To receive these posts by e-mail each Monday, sign up.

For more commentary on this week's readings, see the Reflections on the Lectionary page, which includes Yamasaki's current Living by the Word column as well as past magazine and online-only content. For full-text access to all articles, subscribe to the Century.

There's no end of advice on making the most of your time: 

  • Have a clear goal.
  • Make a plan. 
  • Don't start your day with email. 
  • Eat right and exercise. 
  • Spend time on your priorities. 
  • Learn to say no and mean it. 
  • Get a good night's sleep. 
  • Let go of any worries that won't matter in five years anyway. 
  • Use things and love people, not the other way around.

I've tried all of these things and more, and even though I can't do any of them as well or as consistently as I would like, working at such practices has made me more productive and happier as a pastor, writer, blogger, and household diva. I get a lot done in a day, and I love the people I do it with.

But is this what it means to make the most of my time? It sounds good as far as it goes, yet when Martin Luther wrote, "I have so much to do that I shall spend the first three hours in prayer," I don't imagine that he meant to squeeze another three hours of work and relationships into the hours that remained. Instead, prayer alone with God was an essential part of his day.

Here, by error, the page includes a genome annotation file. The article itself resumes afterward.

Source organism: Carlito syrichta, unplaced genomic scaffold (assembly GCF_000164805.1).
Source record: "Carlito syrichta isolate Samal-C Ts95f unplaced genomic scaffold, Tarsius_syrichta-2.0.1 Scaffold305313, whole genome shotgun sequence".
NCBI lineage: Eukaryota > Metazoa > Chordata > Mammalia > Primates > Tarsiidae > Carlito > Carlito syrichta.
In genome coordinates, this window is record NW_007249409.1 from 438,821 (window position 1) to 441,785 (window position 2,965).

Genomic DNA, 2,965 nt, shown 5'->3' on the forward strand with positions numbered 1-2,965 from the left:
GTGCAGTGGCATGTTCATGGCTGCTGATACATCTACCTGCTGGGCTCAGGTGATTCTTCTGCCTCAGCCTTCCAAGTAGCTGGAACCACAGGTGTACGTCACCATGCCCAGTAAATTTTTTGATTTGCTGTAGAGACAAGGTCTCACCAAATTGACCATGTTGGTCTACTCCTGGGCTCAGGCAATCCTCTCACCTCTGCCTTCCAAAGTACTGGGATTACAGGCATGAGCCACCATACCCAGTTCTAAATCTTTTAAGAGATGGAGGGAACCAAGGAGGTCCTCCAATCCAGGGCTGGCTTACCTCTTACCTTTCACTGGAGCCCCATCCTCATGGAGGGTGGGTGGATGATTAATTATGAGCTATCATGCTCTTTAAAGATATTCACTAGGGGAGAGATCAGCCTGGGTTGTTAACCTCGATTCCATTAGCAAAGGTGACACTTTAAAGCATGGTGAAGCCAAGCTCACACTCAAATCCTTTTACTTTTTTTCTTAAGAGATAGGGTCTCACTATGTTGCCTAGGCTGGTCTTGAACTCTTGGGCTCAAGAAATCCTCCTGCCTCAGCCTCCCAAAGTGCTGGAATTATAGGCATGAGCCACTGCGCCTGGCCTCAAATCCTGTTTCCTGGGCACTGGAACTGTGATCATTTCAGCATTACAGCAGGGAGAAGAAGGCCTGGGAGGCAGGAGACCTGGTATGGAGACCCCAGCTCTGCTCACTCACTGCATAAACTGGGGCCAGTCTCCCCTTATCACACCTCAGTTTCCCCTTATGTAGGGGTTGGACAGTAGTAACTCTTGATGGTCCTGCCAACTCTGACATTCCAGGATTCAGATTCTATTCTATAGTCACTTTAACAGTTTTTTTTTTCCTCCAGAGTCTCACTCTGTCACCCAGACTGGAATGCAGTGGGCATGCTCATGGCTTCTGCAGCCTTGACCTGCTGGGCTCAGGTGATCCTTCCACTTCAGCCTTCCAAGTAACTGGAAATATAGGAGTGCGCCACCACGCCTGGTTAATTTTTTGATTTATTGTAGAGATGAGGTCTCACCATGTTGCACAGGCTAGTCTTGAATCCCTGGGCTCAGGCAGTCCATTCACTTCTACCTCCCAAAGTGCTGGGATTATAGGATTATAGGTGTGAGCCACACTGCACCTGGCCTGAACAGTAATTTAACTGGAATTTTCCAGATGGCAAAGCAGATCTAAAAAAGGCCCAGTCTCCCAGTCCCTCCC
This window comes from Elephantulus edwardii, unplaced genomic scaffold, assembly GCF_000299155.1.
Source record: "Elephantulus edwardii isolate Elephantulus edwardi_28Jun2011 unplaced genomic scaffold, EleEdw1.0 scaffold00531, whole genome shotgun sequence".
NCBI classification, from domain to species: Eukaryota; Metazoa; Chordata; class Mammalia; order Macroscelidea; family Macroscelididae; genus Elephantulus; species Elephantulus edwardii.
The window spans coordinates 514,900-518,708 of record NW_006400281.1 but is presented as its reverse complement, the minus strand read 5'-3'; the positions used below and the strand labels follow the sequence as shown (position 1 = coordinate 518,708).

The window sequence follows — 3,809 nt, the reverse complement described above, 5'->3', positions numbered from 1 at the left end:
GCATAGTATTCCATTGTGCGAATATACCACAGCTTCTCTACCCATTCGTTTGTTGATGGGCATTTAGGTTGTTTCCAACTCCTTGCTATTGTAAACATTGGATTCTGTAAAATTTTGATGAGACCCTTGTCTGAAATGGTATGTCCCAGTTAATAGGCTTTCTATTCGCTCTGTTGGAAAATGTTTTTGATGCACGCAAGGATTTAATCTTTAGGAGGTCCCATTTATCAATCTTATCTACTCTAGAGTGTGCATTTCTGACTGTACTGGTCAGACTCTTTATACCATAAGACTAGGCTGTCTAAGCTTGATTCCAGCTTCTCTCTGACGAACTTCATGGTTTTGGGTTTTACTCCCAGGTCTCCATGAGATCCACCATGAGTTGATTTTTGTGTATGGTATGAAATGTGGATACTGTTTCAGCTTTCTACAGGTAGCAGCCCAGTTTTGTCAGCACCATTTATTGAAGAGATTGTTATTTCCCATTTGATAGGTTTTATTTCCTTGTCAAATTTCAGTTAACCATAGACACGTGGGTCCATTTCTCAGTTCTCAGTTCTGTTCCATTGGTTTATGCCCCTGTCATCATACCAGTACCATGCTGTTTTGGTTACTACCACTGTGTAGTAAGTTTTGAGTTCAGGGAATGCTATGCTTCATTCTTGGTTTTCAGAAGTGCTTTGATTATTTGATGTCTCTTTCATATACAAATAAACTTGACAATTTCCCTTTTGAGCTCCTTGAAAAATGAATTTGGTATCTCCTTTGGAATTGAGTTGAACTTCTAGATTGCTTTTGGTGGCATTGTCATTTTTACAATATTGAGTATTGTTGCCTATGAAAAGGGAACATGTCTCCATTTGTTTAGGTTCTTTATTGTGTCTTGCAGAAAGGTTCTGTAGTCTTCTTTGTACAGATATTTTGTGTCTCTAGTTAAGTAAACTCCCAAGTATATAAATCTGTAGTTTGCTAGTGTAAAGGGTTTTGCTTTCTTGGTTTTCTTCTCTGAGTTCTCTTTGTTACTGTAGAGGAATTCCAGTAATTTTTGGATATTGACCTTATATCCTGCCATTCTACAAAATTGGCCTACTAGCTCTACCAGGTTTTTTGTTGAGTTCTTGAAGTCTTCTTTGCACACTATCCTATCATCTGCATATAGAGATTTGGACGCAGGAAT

That's why Jesus rose early in the morning to pray, why he taught his disciples to pray "give us this day our daily bread," why he urged them to take some time apart from the crowds. It's why he prayed before eating and after Lazarus died, in the garden before his arrest and on the cross as he breathed his last. In oppressive circumstances and in the face of great need, prayer remained an essential and daily part of Jesus' life and ministry.

As I seek to make the most of my time, I also need prayer. Ephesians 5 puts it this way: we are to "make the most of the time" by

  • Understanding the will of the Lord
  • Being filled with the Spirit
  • Singing to the Lord in worship
  • Giving thanks

All these are elements of an active prayer life. How else are we even to begin to understand the will of the Lord or to be filled with the Spirit? How else are we to sing to the Lord and give thanks? It's hard to imagine these apart from prayer.

And so tomorrow, before I even think about my to-do list, I want to make the most of my time by pausing to give thanks for a new day. I want to say a little hallelujah during my morning workout. I want to pray as I read and reflect on Scripture, to take a moment for table grace and silence and allowing the Spirit to fill me. I want to pray for and with other people as part of my ministry. 

This is how I imagine making the most of my time: by weaving prayer into the fabric of my day.

April Yamasaki

April Yamasaki is resident author at Valley CrossWay Church in Abbotsford, British Columbia, author of Sacred Pauses: Spiritual Practices for Personal Renewal, and an ordained Mennonite minister. Her blog is part of the CCblogs network.

All articles »